Artec 3D Updates Its 3D Scanning Studio
Kyle Maxey posted on June 08, 2016 |

Artec 3D has announced the release of Artec Studio 11, the software used in concert with the company’s 3D scanning hardware.

 

For anyone who’s ever dealt with a 3D scanner before, they know that the process isn’t as easy as advertised. Scanning a model can be a painstaking and long process, and once the scan is done, piecing together separate meshes to create a full model can be even harder. What’s worst, in the end, even after all of that work, you can still wind up with an incomplete mesh. But Artec’s engineers say they’ve solved that little snag with one of Studio 11’s newest tools, Autopilot.

With Autopilot, Artec has made the process of stitching meshes simple by asking a few questions about the characteristics of the scanned object and what type of output is required by the user. After these questions have been answered, Studio 11 snaps into action, removing useless capture data (like background noise), aligning each scan with the edges of its counterparts and then converting the mesh into an appropriate 3D model file format. Of course, if you’re an experienced 3D scanner, you can always enter manual mode and use all of Studio 11’s features yourself.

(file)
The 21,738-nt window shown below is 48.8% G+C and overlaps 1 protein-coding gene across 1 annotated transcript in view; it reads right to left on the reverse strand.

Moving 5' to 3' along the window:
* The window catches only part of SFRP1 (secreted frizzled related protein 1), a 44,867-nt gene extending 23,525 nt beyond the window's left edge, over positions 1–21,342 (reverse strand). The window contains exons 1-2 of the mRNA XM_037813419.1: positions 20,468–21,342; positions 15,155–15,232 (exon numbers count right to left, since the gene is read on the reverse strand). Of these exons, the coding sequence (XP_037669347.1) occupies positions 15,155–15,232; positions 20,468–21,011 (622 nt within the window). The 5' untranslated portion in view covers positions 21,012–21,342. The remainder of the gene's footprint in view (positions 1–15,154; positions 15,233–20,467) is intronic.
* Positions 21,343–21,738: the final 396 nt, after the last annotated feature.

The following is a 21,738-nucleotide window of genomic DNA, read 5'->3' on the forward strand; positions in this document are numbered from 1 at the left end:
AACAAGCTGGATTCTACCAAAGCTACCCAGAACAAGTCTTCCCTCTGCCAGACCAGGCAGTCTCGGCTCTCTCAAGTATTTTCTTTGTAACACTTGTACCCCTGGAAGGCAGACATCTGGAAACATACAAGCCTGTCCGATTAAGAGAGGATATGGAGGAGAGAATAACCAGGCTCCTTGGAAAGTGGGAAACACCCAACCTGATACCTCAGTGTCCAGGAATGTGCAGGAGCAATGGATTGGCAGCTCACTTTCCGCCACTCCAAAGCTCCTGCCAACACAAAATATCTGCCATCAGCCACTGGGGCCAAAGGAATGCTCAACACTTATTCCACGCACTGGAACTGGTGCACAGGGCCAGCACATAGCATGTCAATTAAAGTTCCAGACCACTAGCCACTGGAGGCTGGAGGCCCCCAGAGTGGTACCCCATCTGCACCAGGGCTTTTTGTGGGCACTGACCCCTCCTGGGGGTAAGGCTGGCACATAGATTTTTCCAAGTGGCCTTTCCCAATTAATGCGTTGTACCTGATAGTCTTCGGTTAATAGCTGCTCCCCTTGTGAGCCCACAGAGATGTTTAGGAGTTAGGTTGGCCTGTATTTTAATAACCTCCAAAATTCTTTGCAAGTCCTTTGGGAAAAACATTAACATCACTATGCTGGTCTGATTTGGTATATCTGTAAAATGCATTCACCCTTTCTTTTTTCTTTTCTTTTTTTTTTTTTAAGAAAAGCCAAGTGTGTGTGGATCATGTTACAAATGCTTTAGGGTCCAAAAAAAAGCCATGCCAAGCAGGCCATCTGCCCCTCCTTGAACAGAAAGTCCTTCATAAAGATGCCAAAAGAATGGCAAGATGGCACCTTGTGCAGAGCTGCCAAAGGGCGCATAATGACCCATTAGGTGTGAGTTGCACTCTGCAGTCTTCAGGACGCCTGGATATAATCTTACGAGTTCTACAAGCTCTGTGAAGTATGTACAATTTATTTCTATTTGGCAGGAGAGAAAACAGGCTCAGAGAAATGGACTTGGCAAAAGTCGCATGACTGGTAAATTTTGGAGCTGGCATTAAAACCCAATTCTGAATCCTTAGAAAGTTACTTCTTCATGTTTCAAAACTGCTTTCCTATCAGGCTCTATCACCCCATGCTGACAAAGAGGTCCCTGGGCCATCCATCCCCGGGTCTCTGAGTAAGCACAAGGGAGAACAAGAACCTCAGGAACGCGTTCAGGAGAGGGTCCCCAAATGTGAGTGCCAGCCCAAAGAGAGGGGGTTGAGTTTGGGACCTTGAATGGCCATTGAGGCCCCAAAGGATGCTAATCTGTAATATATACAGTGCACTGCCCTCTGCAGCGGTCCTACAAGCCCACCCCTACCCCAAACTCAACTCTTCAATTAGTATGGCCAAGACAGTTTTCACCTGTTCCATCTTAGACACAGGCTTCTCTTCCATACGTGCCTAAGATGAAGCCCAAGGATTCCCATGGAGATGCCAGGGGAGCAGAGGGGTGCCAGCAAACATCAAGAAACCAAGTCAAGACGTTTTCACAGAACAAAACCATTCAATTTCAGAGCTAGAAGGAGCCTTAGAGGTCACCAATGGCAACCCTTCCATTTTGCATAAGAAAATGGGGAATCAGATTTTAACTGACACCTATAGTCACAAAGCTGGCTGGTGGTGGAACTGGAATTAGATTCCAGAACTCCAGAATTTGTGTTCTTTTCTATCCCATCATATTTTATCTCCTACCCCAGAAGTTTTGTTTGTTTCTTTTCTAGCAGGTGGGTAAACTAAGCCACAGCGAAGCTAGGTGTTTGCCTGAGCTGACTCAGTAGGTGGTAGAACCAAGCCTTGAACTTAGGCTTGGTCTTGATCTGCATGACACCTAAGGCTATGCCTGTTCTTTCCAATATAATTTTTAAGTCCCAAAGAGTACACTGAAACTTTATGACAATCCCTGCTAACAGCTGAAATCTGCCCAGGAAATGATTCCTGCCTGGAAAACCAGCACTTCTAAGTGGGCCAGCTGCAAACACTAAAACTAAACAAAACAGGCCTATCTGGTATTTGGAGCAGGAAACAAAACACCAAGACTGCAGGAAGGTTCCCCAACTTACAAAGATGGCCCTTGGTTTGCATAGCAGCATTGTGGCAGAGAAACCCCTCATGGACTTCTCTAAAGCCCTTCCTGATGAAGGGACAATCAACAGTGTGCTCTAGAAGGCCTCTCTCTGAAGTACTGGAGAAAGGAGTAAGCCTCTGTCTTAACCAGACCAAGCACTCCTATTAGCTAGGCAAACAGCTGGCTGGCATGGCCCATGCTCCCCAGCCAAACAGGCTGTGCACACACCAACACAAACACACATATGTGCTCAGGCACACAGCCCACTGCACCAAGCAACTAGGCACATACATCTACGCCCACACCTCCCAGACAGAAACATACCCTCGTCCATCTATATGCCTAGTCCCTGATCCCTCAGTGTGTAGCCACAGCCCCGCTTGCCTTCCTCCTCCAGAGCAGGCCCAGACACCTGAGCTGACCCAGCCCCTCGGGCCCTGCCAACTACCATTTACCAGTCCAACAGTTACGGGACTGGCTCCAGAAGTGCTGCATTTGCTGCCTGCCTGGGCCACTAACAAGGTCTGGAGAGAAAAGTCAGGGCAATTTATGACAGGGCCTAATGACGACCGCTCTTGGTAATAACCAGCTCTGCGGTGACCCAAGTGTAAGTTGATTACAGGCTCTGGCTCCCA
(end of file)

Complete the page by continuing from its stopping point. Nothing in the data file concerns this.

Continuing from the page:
Still, Autopilot stands out in this release because it gives novices the ability to use 3D scanning technology effectively. 

“It’s virtually impossible to tell the difference between a 3D model created using Artec Studio 11’s Autopilot mode and one that was created manually by an expert user,” said Artyom Yukhin, president and CEO of Artec 3D. “By making the process more intuitive, we are making the integration of 3D scanning easier among various professional industries ranging from entertainment and medicine to manufacturing, design and historical preservation. With Artec’s advanced algorithms built into the system, users can create a professional-grade 3D model in a matter of minutes.”

In addition to Autopilot, Artec Studio 11 also features tight integration with CAD software like Geomagic Design X and SOLIDWORKS. Once a mesh has been stitched, users can directly import the file into Design X to do more work on the mesh or dump the file into SOLIDWORKS to begin modeling.

As someone that used a 3D scanner only a handful of times over the last year, I can say that one of the reasons I’ve been hesitant to really run with the technology has been the difficulty and uncertainty that I’ve run into while scanning and stitching meshes. If Studio 11 can remedy half of that problem, then I might pay 3D scanning a bit more attention. It is a pretty useful technology, especially when it works. 

For additional information about the Artec Studio 11 release, visit Artec 3D’s website.

Recommended For You